Assessment of Donor-Site Morbidity following Rectus Femoris Harvest for Infrainguinal Reconstruction
ABSTRACT Advantages of the pedicled rectus femoris myofascial flap for groin wound coverage include a sufficient arc of rotation to reach the groin and inguinal region, a dependable vascular pedicle, and low donor-site morbidity. The authors aim to demonstrate the functional deficit resulting from use of the rectus femoris flap in groin wound reconstruction.
One hundred six rectus femoris flaps were performed for groin wound reconstruction over a 10-year period. From this cohort, consent was successfully obtained from 20 patients for testing of thigh function. Testing included both a subjective questionnaire eliciting patient assessment of postoperative thigh strength, and objective muscle strength testing using isometric dynamometer analysis. An age- and sex-matched control group of 20 subjects with no operative history or known discrepancy of thigh strength underwent identical testing.
: Subjects were tested an average of 33 months postoperatively. Dynamometer studies demonstrated a mean nonoperative and operative thigh peak torque of 135 ft-lb and 104 ft-lb, respectively, or a 21 percent difference in isometric knee extensor strength favoring the dominant leg (p = 0.02). Similarly, the control group exhibited a 17 percent strength difference between both thighs (p = 0.04).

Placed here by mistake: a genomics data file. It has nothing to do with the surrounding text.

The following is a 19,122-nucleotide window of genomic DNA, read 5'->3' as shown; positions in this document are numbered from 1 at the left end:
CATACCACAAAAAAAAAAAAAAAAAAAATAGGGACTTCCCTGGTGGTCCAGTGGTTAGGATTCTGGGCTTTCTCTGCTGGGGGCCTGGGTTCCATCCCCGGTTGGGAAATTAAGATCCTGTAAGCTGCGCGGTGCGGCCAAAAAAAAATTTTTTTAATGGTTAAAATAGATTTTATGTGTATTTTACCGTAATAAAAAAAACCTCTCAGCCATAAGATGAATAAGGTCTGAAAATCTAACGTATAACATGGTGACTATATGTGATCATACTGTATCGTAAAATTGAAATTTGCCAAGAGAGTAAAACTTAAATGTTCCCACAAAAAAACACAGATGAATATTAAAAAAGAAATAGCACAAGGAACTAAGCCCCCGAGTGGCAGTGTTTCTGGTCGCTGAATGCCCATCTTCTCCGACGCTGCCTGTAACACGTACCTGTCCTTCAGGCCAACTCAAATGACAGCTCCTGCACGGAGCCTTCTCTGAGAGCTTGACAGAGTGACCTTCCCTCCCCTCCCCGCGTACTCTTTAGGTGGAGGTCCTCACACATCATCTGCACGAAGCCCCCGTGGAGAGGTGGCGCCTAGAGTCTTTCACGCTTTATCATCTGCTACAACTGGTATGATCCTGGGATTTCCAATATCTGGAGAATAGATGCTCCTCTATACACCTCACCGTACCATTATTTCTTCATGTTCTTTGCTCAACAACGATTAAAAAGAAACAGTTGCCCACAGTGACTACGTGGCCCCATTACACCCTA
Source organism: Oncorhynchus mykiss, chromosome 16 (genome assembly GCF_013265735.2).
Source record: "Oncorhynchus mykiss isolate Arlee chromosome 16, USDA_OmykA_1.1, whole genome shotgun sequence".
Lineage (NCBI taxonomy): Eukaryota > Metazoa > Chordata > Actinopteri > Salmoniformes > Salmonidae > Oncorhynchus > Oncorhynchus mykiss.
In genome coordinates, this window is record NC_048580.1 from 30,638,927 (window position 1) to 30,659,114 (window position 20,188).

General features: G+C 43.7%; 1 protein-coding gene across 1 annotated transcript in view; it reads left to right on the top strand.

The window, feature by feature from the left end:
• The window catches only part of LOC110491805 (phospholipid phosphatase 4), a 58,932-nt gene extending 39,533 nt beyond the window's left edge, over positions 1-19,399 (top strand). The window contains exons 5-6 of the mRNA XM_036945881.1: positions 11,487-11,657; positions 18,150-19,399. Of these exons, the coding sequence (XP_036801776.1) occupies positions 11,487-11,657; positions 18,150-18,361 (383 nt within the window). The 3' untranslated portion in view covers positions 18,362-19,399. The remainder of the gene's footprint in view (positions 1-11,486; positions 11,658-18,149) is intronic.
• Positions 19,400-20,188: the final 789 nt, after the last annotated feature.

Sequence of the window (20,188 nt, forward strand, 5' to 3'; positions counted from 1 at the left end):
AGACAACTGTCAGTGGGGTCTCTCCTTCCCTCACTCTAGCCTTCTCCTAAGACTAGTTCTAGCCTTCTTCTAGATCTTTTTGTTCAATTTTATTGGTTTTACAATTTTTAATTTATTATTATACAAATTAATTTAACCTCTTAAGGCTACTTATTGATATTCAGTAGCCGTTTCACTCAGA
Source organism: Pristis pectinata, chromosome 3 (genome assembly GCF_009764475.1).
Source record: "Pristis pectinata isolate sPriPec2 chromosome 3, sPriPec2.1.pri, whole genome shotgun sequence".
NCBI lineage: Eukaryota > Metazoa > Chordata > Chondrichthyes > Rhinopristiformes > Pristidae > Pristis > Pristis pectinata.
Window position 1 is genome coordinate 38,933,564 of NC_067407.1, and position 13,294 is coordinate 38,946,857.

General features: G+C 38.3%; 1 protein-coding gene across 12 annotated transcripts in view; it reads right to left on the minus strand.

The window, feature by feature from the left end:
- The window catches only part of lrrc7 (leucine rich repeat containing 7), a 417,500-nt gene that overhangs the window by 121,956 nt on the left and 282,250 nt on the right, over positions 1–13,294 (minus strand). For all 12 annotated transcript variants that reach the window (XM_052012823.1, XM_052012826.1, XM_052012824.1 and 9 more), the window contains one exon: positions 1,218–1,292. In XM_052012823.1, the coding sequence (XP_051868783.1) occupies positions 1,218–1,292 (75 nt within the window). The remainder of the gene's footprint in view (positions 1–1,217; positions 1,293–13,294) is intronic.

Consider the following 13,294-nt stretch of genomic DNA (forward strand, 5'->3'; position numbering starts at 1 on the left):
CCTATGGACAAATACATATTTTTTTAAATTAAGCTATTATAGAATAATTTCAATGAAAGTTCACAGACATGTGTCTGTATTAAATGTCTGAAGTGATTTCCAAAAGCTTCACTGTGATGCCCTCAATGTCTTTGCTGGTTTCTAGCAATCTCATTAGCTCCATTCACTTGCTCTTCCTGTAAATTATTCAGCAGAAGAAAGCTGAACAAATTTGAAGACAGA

Operative subjects exhibited a lower peak torque generated by the operative leg relative to the nonoperative leg. However, a similar difference was observed in the matched control cohort. Thus, there is little isolated deficit in quadriceps strength as a result of rectus femoris harvest.
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ABSTRACT: Two cadavers, one male and one female, with short short left-sided rectus femoris muscle belly are described. The variant muscle belly was foreshortened by approximately 30-40% compared to the contralateral normal muscle, with no evidence of scarring. Numerous anatomical variants of rectus femoris have been described but are rare. This particular variant has not been documented previously. Considering the widespread use of the pedicled rectus femoris muscle flap in reconstruction of complex groin wounds, this rare variant is of surgical significance.